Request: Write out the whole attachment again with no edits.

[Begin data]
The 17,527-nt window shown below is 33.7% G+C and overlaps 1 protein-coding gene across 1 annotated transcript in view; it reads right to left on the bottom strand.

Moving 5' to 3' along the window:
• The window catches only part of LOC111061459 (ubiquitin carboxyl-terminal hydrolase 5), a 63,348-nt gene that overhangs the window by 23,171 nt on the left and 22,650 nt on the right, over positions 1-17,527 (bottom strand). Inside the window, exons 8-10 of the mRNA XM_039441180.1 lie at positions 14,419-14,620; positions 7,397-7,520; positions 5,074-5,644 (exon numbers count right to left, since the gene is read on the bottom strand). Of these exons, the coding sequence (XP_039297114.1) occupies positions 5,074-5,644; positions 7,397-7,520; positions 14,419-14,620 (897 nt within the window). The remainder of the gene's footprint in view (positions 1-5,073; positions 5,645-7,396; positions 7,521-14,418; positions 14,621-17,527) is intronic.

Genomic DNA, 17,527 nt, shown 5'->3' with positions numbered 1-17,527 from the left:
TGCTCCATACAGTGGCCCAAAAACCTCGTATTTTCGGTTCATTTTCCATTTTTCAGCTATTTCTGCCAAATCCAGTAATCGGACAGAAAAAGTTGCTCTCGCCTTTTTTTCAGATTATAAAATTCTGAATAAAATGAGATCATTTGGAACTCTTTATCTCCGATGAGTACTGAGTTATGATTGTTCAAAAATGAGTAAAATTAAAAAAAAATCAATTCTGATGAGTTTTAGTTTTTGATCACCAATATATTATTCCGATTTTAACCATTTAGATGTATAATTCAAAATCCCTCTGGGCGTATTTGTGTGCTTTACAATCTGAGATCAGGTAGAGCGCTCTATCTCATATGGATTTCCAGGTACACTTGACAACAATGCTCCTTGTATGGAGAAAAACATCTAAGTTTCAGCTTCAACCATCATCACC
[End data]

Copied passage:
The 17,527-nt window shown below is 33.7% G+C and overlaps 1 protein-coding gene across 1 annotated transcript in view; it reads right to left on the bottom strand.

Moving 5' to 3' along the window:
• The window catches only part of LOC111061459 (ubiquitin carboxyl-terminal hydrolase 5), a 63,348-nt gene that overhangs the window by 23,171 nt on the left and 22,650 nt on the right, over positions 1-17,527 (bottom strand). Inside the window, exons 8-10 of the mRNA XM_039441180.1 lie at positions 14,419-14,620; positions 7,397-7,520; positions 5,074-5,644 (exon numbers count right to left, since the gene is read on the bottom strand). Of these exons, the coding sequence (XP_039297114.1) occupies positions 5,074-5,644; positions 7,397-7,520; positions 14,419-14,620 (897 nt within the window). The remainder of the gene's footprint in view (positions 1-5,073; positions 5,645-7,396; positions 7,521-14,418; positions 14,621-17,527) is intronic.

Genomic DNA, 17,527 nt, shown 5'->3' with positions numbered 1-17,527 from the left:
TGCTCCATACAGTGGCCCAAAAACCTCGTATTTTCGGTTCATTTTCCATTTTTCAGCTATTTCTGCCAAATCCAGTAATCGGACAGAAAAAGTTGCTCTCGCCTTTTTTTCAGATTATAAAATTCTGAATAAAATGAGATCATTTGGAACTCTTTATCTCCGATGAGTACTGAGTTATGATTGTTCAAAAATGAGTAAAATTAAAAAAAAATCAATTCTGATGAGTTTTAGTTTTTGATCACCAATATATTATTCCGATTTTAACCATTTAGATGTATAATTCAAAATCCCTCTGGGCGTATTTGTGTGCTTTACAATCTGAGATCAGGTAGAGCGCTCTATCTCATATGGATTTCCAGGTACACTTGACAACAATGCTCCTTGTATGGAGAAAAACATCTAAGTTTCAGCTTCAACCATCATCACC